The Model S outsells the 7-Series by more than 2:1 in the US.

US 7-Series sales have steadily declined, year-after-year since the Model S was introduced in 2012.

The Tesla Model ≡ will compete directly against the BMW 3-Series.

The BMW 3-Series outsells the 7-Series by better than 10:1 in the US.

BMW doesn't care in the slightest that people buy the 3-Series instead of the 7-Series.

The 3-Series is the single best selling BMW in the US. The 3-Series is the single best selling premium vehicle in the US. The 3-Series is the single best selling premium vehicle in the world.

Tesla Motors has reiterated multiple times that the Model ≡ would be selling ten times as many vehicles by 2020 than could be built of Model S in 2014, or sold in 2015.

So why in the bloody [HECK] should Tesla Motors attempt to 'protect' sales of Model S from being 'cannibalized' by Model ≡...?

I believe the base version of Tesla Model ≡ will provide a 250 mile range.

hybridCARS (June 11, 2015) -- Musk Says Tesla Model 3 Will Have 250 Miles (Or More) Range

I believe that Tesla Motors must engineer the Model ≡ for a range high enough so that the EPA range rating will be substantially over 200 miles.

chrispga | 26. Januar 2016

Let's never settle. Let's never take what we can get. We've settle with oil for 100 years and Wall Street is controlled by oil today. Turn on Bloomberg or check your market sources if you have any doubts.

Tesla never settled, Elon never settles, let's follow their lead and never settle. Let's bring a product to market that's better than the nearest competitor and a offer 250 mile range minimum at launch in late 2017 - early 2018.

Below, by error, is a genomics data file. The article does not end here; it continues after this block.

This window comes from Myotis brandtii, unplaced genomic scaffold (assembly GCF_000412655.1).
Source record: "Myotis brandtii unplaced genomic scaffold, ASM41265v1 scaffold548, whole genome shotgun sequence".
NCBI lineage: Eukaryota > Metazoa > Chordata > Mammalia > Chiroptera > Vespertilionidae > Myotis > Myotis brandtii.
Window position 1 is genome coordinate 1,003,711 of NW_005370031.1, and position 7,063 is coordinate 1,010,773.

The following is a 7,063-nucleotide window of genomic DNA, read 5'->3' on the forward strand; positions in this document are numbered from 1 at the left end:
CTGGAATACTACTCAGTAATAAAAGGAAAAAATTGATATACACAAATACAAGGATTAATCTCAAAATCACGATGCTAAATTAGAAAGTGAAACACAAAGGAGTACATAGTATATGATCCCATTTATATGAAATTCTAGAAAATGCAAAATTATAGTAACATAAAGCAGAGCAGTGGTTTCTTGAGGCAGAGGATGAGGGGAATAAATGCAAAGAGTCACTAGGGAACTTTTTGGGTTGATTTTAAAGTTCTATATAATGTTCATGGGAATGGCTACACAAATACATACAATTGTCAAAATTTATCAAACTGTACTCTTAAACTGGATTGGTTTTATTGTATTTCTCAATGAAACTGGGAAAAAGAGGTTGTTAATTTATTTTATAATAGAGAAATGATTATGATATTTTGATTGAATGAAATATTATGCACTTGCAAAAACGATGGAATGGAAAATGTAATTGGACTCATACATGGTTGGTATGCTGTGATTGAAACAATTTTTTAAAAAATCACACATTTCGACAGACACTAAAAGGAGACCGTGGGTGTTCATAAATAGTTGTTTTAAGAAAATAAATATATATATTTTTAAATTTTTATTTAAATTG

Let's use economy of scale to maximize profits. A $35,000, 250 mile range Model III will announce electric cars are here to stay and officially start the paradigm shift in the Auto Industry.

I've heard your arguments for less. Can I get one person to join me in demanding the best from a company we all believe in? Let's shake up the auto industry!

jordanrichard | 26. Januar 2016

Tesla doesn't care about protecting MS sales figures. Remember what Tesla's mission is, to get people to stop driving ICE cars. So whether you buy a Model 3, MS or MX, mission accomplished.

Rocky_H | 27. Januar 2016

@chrispga, Quote: "Let's never settle. Let's never take what we can get. [...] Tesla never settled, Elon never settles, let's follow their lead and never settle. Let's bring a product to market that's better than the nearest competitor [...]"

People don't want something to be lower capability just for the purpose of being worse. That's ridiculous. But everything involves cost tradeoffs. People want the Model 3 to be more and better and have 800+ mile range and do 0 to 60 in 2 seconds, and have electronic everything and all wheel drive and full auto pilot and air conditioned Corinthian leather seats and and and ... oh yeah, and still have all of that in the base model at $35K. Sure, no one is stopping you from having expectations like that, but you are likely to be disappointed.

Musk has said that they could make the Model S with 500 mile range now, but it would be even more crazy expensive, so it's not the direction they want to go right now while battery prices are still high. Even with the Gigafactory lowering battery prices, they are trying to get to HALF the base price of the Model S. It probably will have some optional bigger battery packs for higher prices, but at the base model price, it might not be quite as mind-blowingly amazing as some people hope for.

Red Sage ca us | 27. Januar 2016

Just understand that whichever version of Tesla Model ≡ has the longest range, that will be its best seller. Period.

Hence, my hope that whatever Tesla Motors has in mind as maximum be the sole offering for the first 18-24 months. Thus, the base offering at $35,000 as well.

Brian H | 27. Januar 2016

Ya, Elon was quite surprised that people pay extra so willingly for range.

mille | 28. Januar 2016

Again if the Bolt is a ugly hatchback at 37,500$ how will Tesla produce a BMW Serie 3 kind of car? How is it possible? BMW is making ludicrous profit?

Timo | 28. Januar 2016

By being a lot better than Chevrolet at making BEV:s.

Everybody else is lightyears behind Tesla.

Rocky_H | 28. Januar 2016

@mille, Their battery costs are much lower than anyone else's already, and when they have their own factory to produce them, their costs will be even lower.